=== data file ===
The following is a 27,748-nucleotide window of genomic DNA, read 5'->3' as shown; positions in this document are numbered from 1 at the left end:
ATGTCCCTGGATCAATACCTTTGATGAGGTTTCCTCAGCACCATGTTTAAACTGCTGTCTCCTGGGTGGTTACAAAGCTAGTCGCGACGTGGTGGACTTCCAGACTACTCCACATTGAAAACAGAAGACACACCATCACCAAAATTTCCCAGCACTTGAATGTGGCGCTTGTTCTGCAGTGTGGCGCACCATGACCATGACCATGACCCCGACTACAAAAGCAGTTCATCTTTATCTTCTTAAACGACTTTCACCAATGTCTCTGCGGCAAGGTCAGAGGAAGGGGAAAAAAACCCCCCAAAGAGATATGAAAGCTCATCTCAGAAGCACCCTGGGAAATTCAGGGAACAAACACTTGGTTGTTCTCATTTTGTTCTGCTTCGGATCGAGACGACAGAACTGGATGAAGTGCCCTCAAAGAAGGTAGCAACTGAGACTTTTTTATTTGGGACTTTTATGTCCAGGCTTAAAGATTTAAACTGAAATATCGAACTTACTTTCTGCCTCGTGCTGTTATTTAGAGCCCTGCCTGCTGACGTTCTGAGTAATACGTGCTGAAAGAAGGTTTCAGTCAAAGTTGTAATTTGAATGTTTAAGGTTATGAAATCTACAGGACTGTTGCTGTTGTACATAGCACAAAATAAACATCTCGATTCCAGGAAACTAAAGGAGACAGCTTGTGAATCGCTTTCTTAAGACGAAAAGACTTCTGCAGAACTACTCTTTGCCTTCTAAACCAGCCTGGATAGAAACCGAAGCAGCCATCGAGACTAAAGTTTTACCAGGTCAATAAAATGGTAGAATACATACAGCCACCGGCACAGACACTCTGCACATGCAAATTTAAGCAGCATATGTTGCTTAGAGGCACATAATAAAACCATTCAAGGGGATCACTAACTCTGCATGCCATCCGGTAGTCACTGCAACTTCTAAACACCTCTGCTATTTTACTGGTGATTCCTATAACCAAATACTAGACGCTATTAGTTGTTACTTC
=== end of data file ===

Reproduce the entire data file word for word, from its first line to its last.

The following is a 27,748-nucleotide window of genomic DNA, read 5'->3' as shown; positions in this document are numbered from 1 at the left end:
ATGTCCCTGGATCAATACCTTTGATGAGGTTTCCTCAGCACCATGTTTAAACTGCTGTCTCCTGGGTGGTTACAAAGCTAGTCGCGACGTGGTGGACTTCCAGACTACTCCACATTGAAAACAGAAGACACACCATCACCAAAATTTCCCAGCACTTGAATGTGGCGCTTGTTCTGCAGTGTGGCGCACCATGACCATGACCATGACCCCGACTACAAAAGCAGTTCATCTTTATCTTCTTAAACGACTTTCACCAATGTCTCTGCGGCAAGGTCAGAGGAAGGGGAAAAAAACCCCCCAAAGAGATATGAAAGCTCATCTCAGAAGCACCCTGGGAAATTCAGGGAACAAACACTTGGTTGTTCTCATTTTGTTCTGCTTCGGATCGAGACGACAGAACTGGATGAAGTGCCCTCAAAGAAGGTAGCAACTGAGACTTTTTTATTTGGGACTTTTATGTCCAGGCTTAAAGATTTAAACTGAAATATCGAACTTACTTTCTGCCTCGTGCTGTTATTTAGAGCCCTGCCTGCTGACGTTCTGAGTAATACGTGCTGAAAGAAGGTTTCAGTCAAAGTTGTAATTTGAATGTTTAAGGTTATGAAATCTACAGGACTGTTGCTGTTGTACATAGCACAAAATAAACATCTCGATTCCAGGAAACTAAAGGAGACAGCTTGTGAATCGCTTTCTTAAGACGAAAAGACTTCTGCAGAACTACTCTTTGCCTTCTAAACCAGCCTGGATAGAAACCGAAGCAGCCATCGAGACTAAAGTTTTACCAGGTCAATAAAATGGTAGAATACATACAGCCACCGGCACAGACACTCTGCACATGCAAATTTAAGCAGCATATGTTGCTTAGAGGCACATAATAAAACCATTCAAGGGGATCACTAACTCTGCATGCCATCCGGTAGTCACTGCAACTTCTAAACACCTCTGCTATTTTACTGGTGATTCCTATAACCAAATACTAGACGCTATTAGTTGTTACTTC